The deadline to submit your adhesive attire is June 13th so there’s still plenty of time to get creative. For a registration form and official contest rules, interested students should visit the Duck brand website or conduct a free Scholarships.com scholarship search today!


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"First Generation" Trains Its Lens on College Access

by Alexis Mattera

Many students think they know what it takes to get into the college of their choice but with record-low admissions rates, insufficient financial aid and increasing student loan debt, the path to higher education is not as clear-cut as it once was. Good grades and high standardized test scores aren’t enough anymore – the incoming freshman class at Berkeley, for example, includes an expert Ping-Pong player, an Irish dancer and a figure skater, as well as a TV star and a champion roller skater – but what if you don’t have the access to even that kind of basic information? The filmmakers behind "First Generation" hope to explain just that.

Adam and Jaye Fenderson's first feature film follows four students – an inner city athlete, a small town waitress, a Samoan warrior dancer and the daughter of migrant field workers – through as they apply to college and attempt to be the first members of their families to attend college. "First Generation" explores how, despite these students all possessing valuable attributes inside and outside of the classroom, the absence of college graduates in a family can result in a lack of financial support and a shortage of knowledge about the college admissions process as a whole.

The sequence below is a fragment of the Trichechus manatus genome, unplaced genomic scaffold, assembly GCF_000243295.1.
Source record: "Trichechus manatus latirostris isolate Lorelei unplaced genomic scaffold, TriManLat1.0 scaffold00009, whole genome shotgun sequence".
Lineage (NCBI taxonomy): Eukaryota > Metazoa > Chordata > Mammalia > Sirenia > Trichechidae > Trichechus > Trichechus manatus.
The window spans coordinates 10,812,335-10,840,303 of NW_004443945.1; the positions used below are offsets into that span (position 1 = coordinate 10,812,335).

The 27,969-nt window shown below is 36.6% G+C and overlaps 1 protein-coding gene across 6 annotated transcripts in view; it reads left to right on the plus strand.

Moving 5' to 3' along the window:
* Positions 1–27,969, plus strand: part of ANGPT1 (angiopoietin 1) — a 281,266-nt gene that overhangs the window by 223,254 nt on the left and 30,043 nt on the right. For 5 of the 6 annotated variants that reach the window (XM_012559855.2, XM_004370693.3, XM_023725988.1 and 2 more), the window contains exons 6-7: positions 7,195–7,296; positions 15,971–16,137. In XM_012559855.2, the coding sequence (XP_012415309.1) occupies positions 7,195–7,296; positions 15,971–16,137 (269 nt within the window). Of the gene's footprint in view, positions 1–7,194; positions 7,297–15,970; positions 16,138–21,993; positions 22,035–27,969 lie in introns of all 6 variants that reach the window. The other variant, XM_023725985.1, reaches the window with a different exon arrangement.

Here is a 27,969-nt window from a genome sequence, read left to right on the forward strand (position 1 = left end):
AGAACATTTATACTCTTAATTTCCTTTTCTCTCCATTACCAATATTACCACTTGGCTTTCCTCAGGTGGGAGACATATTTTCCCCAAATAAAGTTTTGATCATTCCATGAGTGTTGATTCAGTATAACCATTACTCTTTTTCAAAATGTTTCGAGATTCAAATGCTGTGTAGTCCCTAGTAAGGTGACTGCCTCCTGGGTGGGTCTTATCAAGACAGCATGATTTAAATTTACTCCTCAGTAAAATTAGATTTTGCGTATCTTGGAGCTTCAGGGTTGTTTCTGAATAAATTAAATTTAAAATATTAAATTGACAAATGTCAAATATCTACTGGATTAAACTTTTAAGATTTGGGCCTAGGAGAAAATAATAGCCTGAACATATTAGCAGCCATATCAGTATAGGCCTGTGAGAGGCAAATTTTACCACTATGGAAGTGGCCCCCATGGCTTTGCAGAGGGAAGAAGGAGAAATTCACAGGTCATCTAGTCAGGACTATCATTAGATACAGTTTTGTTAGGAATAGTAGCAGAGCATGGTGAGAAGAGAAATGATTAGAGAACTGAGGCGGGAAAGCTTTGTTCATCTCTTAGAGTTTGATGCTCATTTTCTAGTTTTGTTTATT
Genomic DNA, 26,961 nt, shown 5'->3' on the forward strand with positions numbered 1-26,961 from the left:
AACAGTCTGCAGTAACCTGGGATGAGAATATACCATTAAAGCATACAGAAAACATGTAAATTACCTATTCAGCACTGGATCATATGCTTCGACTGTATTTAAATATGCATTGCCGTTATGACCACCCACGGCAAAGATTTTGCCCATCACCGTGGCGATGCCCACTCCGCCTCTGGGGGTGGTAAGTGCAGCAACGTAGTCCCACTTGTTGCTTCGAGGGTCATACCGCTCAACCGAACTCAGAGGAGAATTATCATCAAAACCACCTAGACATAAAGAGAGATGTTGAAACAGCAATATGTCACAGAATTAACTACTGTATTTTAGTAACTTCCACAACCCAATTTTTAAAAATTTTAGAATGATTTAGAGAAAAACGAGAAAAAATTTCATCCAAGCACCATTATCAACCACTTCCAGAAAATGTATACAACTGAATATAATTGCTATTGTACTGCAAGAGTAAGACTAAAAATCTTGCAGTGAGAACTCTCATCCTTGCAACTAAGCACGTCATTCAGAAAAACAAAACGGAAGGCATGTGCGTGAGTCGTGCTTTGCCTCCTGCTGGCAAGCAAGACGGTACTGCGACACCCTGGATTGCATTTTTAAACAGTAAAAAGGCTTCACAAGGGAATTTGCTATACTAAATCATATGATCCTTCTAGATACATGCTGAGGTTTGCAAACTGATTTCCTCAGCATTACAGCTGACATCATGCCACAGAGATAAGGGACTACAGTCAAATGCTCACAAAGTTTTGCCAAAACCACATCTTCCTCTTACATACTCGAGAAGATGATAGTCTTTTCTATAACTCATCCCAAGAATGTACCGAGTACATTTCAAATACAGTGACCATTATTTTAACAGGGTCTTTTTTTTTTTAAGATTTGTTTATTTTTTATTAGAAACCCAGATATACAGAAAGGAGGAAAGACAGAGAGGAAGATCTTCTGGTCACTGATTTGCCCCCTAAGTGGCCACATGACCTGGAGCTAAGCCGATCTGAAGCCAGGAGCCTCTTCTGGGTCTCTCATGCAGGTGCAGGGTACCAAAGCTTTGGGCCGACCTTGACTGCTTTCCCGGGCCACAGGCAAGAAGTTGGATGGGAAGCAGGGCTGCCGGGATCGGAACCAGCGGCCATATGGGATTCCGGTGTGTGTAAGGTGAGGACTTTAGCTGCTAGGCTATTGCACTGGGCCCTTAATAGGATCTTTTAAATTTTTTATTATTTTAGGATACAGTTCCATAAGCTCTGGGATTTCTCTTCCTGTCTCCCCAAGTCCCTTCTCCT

Check out the trailer here when you have a minute and let us know what you think. If you are or will be a first generation college student, could you relate to the individuals featured? Do you think "First Generation" should be viewed by all students applying to college? Weigh in in the comments section!


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Why a College Will Rescind Your Acceptance

Follow These Tips to Remain a Member of the Class of 2016

April 27, 2012

Why a College Will Rescind Your Acceptance

by Alexis Mattera

Once students receive those coveted acceptance letters and pay their enrollment deposits, many think it’s smooth sailing until move-in day. Not so: If a student decides to slack off in class or play fast and loose with the law, a college can and will withdraw an admissions offer. Yikes! So how do you keep your spot in the class of 2016? Follow these simple steps: